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Retired publishing executive ecstatic with the idea of spending most of his time on the coast of Maine

Monday, August 26, 2013

The Atlantic Ocean, then

A couple of afternoons ago, we followed Rockland's harbor walk, which runs between the two industrial areas that still define Rockland in spite of the recent invasion of the artists and the sailors and the gourmands - the hulking warehouse of Dragon Cement on the south side and the boatyards and fishing wharves on the north. The contrast of views between middle and ends is actually not all that great, except for the fancy boardwalk constructed in the heyday of MBNA. Rockland's waterfront is still pretty gritty no matter where you are on it. The contrast of use, however, is great. The downtown part of the waterfront now serves the tourist, from the big festivals honoring lobsters and the blues to the hundreds of sailboats and motor yachts crowding the moorings. When we first starting coming to Rockland 18 years ago, the harbor contained only working boats. Now the lobster smacks and the Coast Guard and the shrimpers tie up well away from the Top-Sider set.

In due course we reached the northern end, and walked partly out on the Municipal Fish Pier. The dog was most interested in the smells of bait and rotting ropes; we looked at the utterly utilitarian scene of piles of traps and rusty barrels and fish shacks of tin and the huge blank warehouses of the boatyards next door. Esthetics might be the absolute last consideration on a working waterfront.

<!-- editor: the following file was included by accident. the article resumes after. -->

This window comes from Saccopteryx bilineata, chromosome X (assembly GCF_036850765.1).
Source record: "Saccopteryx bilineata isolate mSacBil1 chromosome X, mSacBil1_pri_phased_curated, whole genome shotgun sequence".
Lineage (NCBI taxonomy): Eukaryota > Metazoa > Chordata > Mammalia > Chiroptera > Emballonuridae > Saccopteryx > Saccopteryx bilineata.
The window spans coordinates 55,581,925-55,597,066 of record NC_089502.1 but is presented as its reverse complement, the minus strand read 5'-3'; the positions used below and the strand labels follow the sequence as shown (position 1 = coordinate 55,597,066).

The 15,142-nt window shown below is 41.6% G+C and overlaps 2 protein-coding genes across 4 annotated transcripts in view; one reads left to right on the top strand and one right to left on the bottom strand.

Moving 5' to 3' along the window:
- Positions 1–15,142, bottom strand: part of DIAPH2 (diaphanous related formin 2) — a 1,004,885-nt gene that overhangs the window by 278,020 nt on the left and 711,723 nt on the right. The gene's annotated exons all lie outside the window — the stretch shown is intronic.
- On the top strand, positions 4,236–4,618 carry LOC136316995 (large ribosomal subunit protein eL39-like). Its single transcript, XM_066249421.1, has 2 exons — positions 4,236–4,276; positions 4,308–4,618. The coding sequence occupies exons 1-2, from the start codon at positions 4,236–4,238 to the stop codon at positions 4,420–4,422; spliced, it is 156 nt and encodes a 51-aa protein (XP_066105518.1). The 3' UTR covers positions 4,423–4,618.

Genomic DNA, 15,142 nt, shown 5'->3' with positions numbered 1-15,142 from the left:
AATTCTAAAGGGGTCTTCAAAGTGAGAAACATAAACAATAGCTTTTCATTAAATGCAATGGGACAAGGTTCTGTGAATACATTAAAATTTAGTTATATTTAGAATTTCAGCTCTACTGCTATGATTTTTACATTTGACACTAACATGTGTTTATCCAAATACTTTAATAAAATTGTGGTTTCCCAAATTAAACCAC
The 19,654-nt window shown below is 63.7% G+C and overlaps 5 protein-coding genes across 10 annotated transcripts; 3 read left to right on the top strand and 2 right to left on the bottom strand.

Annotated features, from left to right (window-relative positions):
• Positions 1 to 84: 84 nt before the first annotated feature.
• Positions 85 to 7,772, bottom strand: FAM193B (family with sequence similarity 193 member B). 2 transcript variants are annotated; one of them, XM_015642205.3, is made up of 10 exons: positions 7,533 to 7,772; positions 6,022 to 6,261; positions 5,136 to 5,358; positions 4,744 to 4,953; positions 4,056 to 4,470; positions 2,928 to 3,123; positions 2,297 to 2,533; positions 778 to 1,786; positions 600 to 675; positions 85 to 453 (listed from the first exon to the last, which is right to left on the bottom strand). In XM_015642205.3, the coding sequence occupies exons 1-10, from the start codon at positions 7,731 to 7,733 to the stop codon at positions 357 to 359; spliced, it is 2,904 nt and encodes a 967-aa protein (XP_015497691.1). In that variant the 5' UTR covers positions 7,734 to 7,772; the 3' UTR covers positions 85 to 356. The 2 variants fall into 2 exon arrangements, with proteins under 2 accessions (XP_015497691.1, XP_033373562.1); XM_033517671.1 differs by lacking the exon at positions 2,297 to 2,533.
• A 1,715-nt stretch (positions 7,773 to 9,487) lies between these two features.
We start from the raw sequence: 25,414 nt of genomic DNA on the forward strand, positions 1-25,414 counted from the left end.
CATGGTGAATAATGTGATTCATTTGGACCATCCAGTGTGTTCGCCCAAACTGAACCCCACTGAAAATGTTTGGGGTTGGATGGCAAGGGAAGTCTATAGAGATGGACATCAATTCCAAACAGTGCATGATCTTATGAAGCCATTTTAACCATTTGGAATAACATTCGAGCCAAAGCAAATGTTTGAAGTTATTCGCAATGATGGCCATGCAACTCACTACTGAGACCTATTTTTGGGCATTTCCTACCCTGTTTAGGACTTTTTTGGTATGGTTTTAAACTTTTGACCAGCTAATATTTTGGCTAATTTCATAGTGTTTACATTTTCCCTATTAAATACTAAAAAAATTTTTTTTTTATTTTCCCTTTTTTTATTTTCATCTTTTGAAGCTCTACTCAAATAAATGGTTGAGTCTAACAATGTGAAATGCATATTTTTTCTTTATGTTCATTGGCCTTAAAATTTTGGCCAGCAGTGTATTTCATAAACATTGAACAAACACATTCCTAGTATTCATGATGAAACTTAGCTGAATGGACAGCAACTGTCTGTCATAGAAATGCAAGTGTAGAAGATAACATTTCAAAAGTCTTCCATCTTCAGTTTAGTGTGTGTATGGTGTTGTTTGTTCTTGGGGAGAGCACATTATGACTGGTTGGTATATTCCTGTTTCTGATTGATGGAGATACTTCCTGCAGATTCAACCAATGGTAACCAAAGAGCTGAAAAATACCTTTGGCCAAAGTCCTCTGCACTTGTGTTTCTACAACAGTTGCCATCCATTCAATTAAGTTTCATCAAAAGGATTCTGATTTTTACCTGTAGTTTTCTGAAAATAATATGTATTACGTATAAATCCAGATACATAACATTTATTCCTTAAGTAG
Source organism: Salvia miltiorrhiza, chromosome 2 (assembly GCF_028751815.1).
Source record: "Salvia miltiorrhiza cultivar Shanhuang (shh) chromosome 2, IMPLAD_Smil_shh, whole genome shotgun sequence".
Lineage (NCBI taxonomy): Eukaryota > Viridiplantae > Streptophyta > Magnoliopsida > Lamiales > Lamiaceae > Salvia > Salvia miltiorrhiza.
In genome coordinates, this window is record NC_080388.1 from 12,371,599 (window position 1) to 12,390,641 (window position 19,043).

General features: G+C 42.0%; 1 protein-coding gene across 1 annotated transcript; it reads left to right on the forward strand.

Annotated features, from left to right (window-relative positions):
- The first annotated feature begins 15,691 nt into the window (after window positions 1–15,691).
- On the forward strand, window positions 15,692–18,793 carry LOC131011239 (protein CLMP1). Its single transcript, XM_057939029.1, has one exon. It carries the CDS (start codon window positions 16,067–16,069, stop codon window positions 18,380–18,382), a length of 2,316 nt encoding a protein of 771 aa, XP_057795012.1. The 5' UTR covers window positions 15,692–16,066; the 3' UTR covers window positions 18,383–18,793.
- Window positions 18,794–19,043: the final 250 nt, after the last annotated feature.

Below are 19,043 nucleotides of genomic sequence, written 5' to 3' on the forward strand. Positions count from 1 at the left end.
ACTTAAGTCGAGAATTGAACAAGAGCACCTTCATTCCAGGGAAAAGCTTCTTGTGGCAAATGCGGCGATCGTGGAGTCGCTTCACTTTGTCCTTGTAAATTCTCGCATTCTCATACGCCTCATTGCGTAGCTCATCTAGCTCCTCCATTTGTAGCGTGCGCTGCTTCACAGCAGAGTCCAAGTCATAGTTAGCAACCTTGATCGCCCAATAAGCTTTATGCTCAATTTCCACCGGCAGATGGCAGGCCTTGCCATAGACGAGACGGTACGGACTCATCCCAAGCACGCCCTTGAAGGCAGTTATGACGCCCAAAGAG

As we were leaving to return to the 21st century and the 1%, I saw a older man taking pictures of a fish shack sliding into the bay. He stood next to a motorcycle fitted out for long-distance travel: the comfortable seat, the large windshield, the double metal panniers painted bright red. He too was properly fitted in helmet and leathers. As we left the pier, we heard a very loud female voice coming from what seemed like the motorcycle itself. It seems he had rigged up some kind of loudspeaker to his phone, so he could talk over the roar of his machine and through the plastic of his helmet. He was keeping in touch with someone, and that someone was saying, "So you're at the Atlantic Ocean, then. How is it?" in a broad Midwestern accent.

Vividly, this Midwestern boy remembered the first time he ever saw the Atlantic: at age 13, on Popham Beach, with family on a windy day full of surf and gulls and the breathlessness of adolescence. For 50 years the ocean has been in my nostrils and my bones. If our motorcycle man was seeing the Atlantic for the first time, and rehearsing the scene for his wife or friend, then I can't imagine a more different way to do so: nature worked for its bounties vs nature stripped to its elements. I hope neither of us ever loses that thrill.

Wednesday, August 21, 2013

The tanker in the bay

Looking out on a bay that shows no sign of human activity but a monstrous tanker is an odd experience.
Let's assume that oil is being transported - even stranger.
The tanker slips past Fisherman and Sheep Islands as if they didn't exist. I wish the tanker didn't exist.
Here I am, yet another silly romantic, enjoying a balmy August evening and ignoring the world of petrochemicals that got me here.
Is that what we have to do to find peace?

Tuesday, August 13, 2013

Sun and fog